Warning for hay fever sufferers as experts say today could be the ‘WORST day of the year’ as the Met Office map shows pollen levels very high in all but 3 parts of the UK
Today may be the worst day of the year for hay fever, allergy experts have warned of another expected pollen bomb this weekend.
Misery is expected for millions, with ‘very high’ pollen counts predicted for all but three parts of the UK.
Only the most northerly regions of Scotland escape the Met Office’s highest warning today.
June 22 – dubbed “Hay Day” – is statistically the worst day of the year for hay fever.
Max Wiseberg, maker of an anti-allergy balm, said, “Whether or not this turns out to be the case, it will certainly be one of the worst.”
Today – dubbed ‘Hay Day’ – could be the worst day of the year for hay fever as all but three areas have been issued a ‘very high’ pollen warning by the Met Office
Red alerts remain in effect across much of Britain on Friday, Saturday and Sunday.
Hay fever is an allergic reaction to pollen – a fine powder that comes from plants, trees and grass. It is thought to affect about 10 million people.
In addition to a runny nose and itchy eyes, it can cause a scratchy throat, headache and fatigue.
Sufferers are advised to smear petroleum jelly around their nose to catch pollen, or to wear sunglasses to protect their eyes.
The Met Office weather forecast shows a ‘high’ or ‘very high’ pollen count across the country over the weekend
As the weekend draws to a close, pollen levels across the country are expected to fall, leaving just three areas with ‘very high’ pollen levels: East England, South West England and London and South East England. Hay fever sufferers in England could be hit by ‘very high’ pollen levels next week as pollen counts set to rise again on Monday 26 June
Other tips include showering when you get home, keeping windows closed in the early mornings and evenings when pollen levels are particularly high, and avoiding gardening and hanging laundry outdoors.
Grass pollen is the culprit of the current increase, according to the Met Office.
‘Very high’ pollen warnings (red) are in effect today for everywhere except Orkney and Shetland, Grampian and Highlands and Eilean Siar.
The same warnings will remain in effect for London and the South East, South West and East throughout the weekend.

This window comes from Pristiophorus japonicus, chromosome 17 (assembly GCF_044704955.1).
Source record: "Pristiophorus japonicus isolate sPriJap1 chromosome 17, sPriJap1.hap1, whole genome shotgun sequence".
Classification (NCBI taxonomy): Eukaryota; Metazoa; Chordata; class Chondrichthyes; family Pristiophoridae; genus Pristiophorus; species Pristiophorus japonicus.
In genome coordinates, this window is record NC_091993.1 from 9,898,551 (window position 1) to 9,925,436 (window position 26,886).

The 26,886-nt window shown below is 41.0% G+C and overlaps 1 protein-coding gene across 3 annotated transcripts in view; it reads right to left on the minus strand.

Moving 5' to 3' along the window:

Pollen levels fluctuate between ‘high’ (orange) and very high for the rest of England, Wales and Northern Ireland.
On some days there are medium warnings for the most northerly regions of Scotland.
HayMax creator Mr Wiseberg said: ‘Now is probably the best time to put together a hay fever first aid kit.’
Everything you need to know about hay fever
What exactly is hay fever?
Hay fever is an allergic reaction to pollen, a fine powder that comes from plants.
In the spring and summer when the plants bloom, there is more pollen in the air.
The reaction usually occurs when pollen comes in contact with a person’s eyes, nose, mouth, or throat.
Symptoms include coughing and sneezing, a runny or stuffy nose, itchy, red, or watery eyes, an itchy throat, nose, mouth, or ears, headache, and tiredness.
Does it get worse every year?
The severity of hay fever depends on the weather.
Wet and rainy conditions wash away pollen, reducing the number of people with symptoms and their severity.
Dry weather, however, blows pollen into the air, where it can easily get into the eyes and nose.
The pollen season also appears to be lengthening, with a US study last year finding it extended by 30 days between 1990 and 2018.
When are the symptoms worst?
Hay fever symptoms are usually worst around 11 a.m. and 6 p.m., and this is because pollen levels are up in the nose.
Pollen lies on the ground at the beginning of the day and rises as the grass warms up.
During the day, the pollen then goes very high into the atmosphere.
As the temperature cools during the day, the pollen grains return to Earth and are usually back at nose level by 6 p.m.